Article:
This entry is part 3 of 41 in the series In General

Grandpa (Eric)

By Eric, AKA Grandpa Growth

 

A budget for Magic is no different than it would be for a business. Creating an efficient budget maximizes the impact of your existing collection and builds value in your collection over the long term. Much of the advice in this article will sound obvious or even silly, but I promise it works. I use these strategies in my personal life and in my business, so my money is exactly where my mouth is.

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This entry is part 8 of 41 in the series In General

Grandpa (Eric)

By Eric, AKA Grandpa Growth

 

These days, the positive effects of nostalgia seem to be at an all time high. TV shows that we watched as children are receiving big budget movie franchises, Netflix exclusive series, and massive merchandising deals. For some reason, awesome properties from the 80s and 90s went out of style. Then some hack in a board room decides it’s time for us to love it again. Maybe the hack is a crowdfunding campaign, but that’s not the point. Old stuff is cool. But you know what’s cooler than old stuff? Stuff that’s so cool… it never went away. That’s a lot of setup for a title pun about Sesame Street.

 

Today I’m talking about shuffling techniques and how you can improve your Magic experience through better shuffling. Now, if you play “in the real” shuffling is a chore and it eats up a lot of time. It can even affect your win percentage if you don’t do it well/enough. It leads to mana screw and cheaters in equal measure. If you play online all the time, like your old Grandpa, you’ve probably forgotten just how much of a pain shuffling can be. In fact, I might have forgotten how to shuffle at all. Conceptually, I remember, but having not done it in a year or two, I can’t know for sure that the old ways still work. Arthritis might have finally gotten to me.

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This entry is part 9 of 41 in the series In General

Grandpa (Eric)

By Eric, AKA Grandpa Growth

 

Multiplayer Commander is most often played in a free-for-all, last-player-standing-wins structure. This is a bit like Hamlet in that, at the end, [DRAMATIC SPOILER WARNING] everyone dies but we all go home happy anyway…At least most of the time. [END DRAMATIC SPOILERS]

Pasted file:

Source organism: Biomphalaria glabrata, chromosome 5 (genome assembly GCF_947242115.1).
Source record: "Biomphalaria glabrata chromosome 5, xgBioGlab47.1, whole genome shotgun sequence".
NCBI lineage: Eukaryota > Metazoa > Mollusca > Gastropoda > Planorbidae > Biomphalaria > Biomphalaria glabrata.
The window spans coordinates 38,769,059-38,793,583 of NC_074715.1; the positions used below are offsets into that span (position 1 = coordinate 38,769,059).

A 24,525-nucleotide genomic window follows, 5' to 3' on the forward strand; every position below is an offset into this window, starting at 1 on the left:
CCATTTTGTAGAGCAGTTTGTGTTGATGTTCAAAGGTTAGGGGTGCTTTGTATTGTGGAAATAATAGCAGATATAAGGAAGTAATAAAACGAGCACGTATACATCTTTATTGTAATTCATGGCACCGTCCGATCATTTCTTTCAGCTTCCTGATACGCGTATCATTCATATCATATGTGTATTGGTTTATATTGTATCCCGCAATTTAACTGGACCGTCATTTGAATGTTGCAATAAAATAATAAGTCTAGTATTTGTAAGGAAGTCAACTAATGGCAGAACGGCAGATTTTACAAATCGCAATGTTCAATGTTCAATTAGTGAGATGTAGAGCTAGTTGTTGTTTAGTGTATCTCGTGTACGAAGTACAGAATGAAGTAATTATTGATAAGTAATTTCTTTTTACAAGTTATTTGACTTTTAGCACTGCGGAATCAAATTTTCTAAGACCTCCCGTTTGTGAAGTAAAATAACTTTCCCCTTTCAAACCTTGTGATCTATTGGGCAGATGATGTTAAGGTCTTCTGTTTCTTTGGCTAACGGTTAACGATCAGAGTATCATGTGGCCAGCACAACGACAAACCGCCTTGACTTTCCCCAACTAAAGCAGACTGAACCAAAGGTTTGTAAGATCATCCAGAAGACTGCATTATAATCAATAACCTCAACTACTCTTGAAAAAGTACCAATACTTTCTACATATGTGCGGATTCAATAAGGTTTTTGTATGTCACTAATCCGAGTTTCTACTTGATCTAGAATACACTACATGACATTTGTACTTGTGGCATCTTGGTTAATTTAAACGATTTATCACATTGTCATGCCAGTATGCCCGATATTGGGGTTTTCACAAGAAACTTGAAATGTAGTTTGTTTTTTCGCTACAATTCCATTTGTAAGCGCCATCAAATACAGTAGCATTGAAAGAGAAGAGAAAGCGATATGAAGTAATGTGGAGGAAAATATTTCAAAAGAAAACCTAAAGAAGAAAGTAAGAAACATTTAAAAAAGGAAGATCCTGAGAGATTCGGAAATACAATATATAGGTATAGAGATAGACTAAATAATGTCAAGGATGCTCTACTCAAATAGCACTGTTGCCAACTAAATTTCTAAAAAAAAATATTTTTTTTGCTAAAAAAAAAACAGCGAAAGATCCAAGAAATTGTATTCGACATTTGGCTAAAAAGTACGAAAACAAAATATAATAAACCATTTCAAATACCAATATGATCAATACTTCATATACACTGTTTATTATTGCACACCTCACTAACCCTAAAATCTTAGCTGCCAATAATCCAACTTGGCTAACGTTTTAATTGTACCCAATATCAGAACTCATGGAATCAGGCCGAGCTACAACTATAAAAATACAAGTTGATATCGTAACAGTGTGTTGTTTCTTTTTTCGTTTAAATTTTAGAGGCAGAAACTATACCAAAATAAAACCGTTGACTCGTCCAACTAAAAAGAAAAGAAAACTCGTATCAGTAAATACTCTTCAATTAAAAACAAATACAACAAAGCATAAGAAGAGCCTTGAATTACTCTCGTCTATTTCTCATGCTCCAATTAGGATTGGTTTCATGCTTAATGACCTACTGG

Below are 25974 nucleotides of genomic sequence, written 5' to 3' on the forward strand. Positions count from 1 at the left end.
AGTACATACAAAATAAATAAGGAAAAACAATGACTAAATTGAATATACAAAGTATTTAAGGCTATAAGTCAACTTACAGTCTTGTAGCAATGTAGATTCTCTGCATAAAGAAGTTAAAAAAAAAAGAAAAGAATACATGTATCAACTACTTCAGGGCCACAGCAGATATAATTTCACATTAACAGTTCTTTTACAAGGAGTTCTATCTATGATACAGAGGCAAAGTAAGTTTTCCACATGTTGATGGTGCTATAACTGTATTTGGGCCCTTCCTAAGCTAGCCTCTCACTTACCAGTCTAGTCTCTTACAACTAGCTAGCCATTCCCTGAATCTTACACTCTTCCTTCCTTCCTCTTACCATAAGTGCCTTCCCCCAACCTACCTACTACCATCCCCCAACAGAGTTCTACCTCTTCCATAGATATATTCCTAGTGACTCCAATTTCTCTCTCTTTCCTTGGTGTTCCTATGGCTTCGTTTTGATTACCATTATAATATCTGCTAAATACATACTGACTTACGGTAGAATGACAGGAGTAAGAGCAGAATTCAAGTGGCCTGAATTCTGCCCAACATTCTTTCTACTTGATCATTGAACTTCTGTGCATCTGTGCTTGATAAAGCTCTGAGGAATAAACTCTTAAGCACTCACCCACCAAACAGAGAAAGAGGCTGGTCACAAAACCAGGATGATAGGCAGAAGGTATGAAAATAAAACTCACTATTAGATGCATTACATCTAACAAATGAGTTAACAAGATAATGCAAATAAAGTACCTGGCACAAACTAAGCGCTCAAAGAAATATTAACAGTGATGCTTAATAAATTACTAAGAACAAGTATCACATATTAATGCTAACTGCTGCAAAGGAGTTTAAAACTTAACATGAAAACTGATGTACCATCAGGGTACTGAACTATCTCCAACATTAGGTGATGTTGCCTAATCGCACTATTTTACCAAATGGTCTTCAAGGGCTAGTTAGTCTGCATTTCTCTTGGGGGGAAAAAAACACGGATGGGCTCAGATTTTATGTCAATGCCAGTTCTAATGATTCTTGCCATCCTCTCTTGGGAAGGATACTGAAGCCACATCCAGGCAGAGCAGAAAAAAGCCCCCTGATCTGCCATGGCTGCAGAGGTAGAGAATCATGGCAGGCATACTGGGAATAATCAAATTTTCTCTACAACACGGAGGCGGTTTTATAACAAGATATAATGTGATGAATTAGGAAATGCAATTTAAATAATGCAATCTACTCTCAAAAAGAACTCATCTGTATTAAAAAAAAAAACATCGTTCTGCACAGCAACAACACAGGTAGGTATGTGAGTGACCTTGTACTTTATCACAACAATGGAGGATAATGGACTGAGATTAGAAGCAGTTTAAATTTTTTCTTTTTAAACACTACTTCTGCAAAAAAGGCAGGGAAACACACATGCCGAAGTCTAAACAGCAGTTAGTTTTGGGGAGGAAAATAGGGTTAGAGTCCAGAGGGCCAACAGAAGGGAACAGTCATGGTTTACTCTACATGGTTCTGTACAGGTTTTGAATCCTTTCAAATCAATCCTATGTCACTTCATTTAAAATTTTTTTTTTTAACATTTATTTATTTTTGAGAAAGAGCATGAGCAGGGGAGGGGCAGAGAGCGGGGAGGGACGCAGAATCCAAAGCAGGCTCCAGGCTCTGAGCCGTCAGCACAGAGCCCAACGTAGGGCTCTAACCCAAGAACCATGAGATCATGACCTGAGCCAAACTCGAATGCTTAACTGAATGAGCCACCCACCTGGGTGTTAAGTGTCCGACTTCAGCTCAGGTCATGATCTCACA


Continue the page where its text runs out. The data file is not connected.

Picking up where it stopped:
Sometimes, the feelings of satisfaction after a game aren’t distributed in an equitable fashion. This is normal, but not unavoidable. A game that contains some unsatisfactory elements is, of course, more likely to reach a unsatisfying conclusion. The real trick of the matter is somehow discovering what each player considers to be satisfying and somehow working enough of that into every game so that everyone gets to go home happy. In Commander play groups, we think (unrealistically) that we’ll somehow be able to achieve this without even so much as discussing these underlying player expectations beforehand. This is an uncomfortable social situation and it’s the single greatest flaw undermining the growth and popularity of such a deep and wonderful Magic format.

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This entry is part 11 of 41 in the series In General

Grandpa (Eric)

By Eric, AKA Grandpa Growth

 

As far as title questions go, this one is pretty easy to answer. It’s just “yes,” right? We can go home now.

 

If you’re still reading past this point, I can only assume that you’re interested in a deeply philosophical discussion about Command Tower, including some truly unnecessary over-analysis of card design, creator-audience relationships, and the expectations of the Magic fandom.

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This entry is part 12 of 41 in the series In General

Grandpa (Eric)

By Eric, AKA Grandpa Growth

 

I have it on good authority that people sometimes use drugs, but particularly on April 20th. Drug-seeking behavior is a serious problem. If you have a problem, you should seek help. Cardboard-Crack has made the implied comparison that Magic can be just like a drug and addiction to anything can be destructive, even when it’s as awesome as Magic. This is my most excellent segway from an unrelated title to an article that I’m actually interested in writing. Luckily, we’re not going to talk about drugs today (title puns aside). We’re going to talk about challenges: what they are, why we occasionally like them, and the big challenge that all of us are struggling with.

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This entry is part 14 of 41 in the series In General

Grandpa (Eric)

By Eric, AKA Grandpa Growth

 

Throughout March, I’ve been focusing on a different fundamental game design concept in each of my articles and examining how this design element is used in Magic: the Gathering. Now I’m bringing my unofficial “design month” to a close by talking about the idea of a “core gameplay loop,” musing about what Magic’s core loop is, and then giving you some tips to improve your Magic game by being the boss of the core loop.

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